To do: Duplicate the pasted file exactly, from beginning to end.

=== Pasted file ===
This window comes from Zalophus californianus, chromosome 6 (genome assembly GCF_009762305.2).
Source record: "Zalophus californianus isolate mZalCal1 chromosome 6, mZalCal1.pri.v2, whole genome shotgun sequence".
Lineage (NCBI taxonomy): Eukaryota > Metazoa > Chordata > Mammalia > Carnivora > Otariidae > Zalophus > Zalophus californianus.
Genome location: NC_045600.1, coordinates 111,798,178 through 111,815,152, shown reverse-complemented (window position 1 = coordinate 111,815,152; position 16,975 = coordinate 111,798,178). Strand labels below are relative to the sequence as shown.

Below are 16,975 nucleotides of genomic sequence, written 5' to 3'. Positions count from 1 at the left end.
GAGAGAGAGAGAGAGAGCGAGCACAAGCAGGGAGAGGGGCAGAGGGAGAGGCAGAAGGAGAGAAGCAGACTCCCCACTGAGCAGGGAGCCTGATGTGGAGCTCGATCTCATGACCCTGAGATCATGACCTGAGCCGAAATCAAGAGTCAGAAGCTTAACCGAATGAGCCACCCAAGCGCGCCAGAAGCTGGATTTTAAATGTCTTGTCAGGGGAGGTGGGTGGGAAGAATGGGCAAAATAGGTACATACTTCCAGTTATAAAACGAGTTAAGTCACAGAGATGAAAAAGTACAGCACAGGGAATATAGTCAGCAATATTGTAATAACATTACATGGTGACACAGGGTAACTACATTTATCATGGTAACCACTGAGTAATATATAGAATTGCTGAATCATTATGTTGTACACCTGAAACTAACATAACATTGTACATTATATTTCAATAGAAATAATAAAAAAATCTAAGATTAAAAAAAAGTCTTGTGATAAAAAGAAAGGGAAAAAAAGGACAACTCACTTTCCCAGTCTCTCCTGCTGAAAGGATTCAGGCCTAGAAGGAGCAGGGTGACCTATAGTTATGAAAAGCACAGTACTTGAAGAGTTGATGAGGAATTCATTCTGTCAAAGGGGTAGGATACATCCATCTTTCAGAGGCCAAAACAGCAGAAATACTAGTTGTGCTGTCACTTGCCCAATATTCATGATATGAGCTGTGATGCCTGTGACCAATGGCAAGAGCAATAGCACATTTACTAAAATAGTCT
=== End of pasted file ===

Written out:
This window comes from Zalophus californianus, chromosome 6 (genome assembly GCF_009762305.2).
Source record: "Zalophus californianus isolate mZalCal1 chromosome 6, mZalCal1.pri.v2, whole genome shotgun sequence".
Lineage (NCBI taxonomy): Eukaryota > Metazoa > Chordata > Mammalia > Carnivora > Otariidae > Zalophus > Zalophus californianus.
Genome location: NC_045600.1, coordinates 111,798,178 through 111,815,152, shown reverse-complemented (window position 1 = coordinate 111,815,152; position 16,975 = coordinate 111,798,178). Strand labels below are relative to the sequence as shown.

Below are 16,975 nucleotides of genomic sequence, written 5' to 3'. Positions count from 1 at the left end.
GAGAGAGAGAGAGAGAGCGAGCACAAGCAGGGAGAGGGGCAGAGGGAGAGGCAGAAGGAGAGAAGCAGACTCCCCACTGAGCAGGGAGCCTGATGTGGAGCTCGATCTCATGACCCTGAGATCATGACCTGAGCCGAAATCAAGAGTCAGAAGCTTAACCGAATGAGCCACCCAAGCGCGCCAGAAGCTGGATTTTAAATGTCTTGTCAGGGGAGGTGGGTGGGAAGAATGGGCAAAATAGGTACATACTTCCAGTTATAAAACGAGTTAAGTCACAGAGATGAAAAAGTACAGCACAGGGAATATAGTCAGCAATATTGTAATAACATTACATGGTGACACAGGGTAACTACATTTATCATGGTAACCACTGAGTAATATATAGAATTGCTGAATCATTATGTTGTACACCTGAAACTAACATAACATTGTACATTATATTTCAATAGAAATAATAAAAAAATCTAAGATTAAAAAAAAGTCTTGTGATAAAAAGAAAGGGAAAAAAAGGACAACTCACTTTCCCAGTCTCTCCTGCTGAAAGGATTCAGGCCTAGAAGGAGCAGGGTGACCTATAGTTATGAAAAGCACAGTACTTGAAGAGTTGATGAGGAATTCATTCTGTCAAAGGGGTAGGATACATCCATCTTTCAGAGGCCAAAACAGCAGAAATACTAGTTGTGCTGTCACTTGCCCAATATTCATGATATGAGCTGTGATGCCTGTGACCAATGGCAAGAGCAATAGCACATTTACTAAAATAGTCT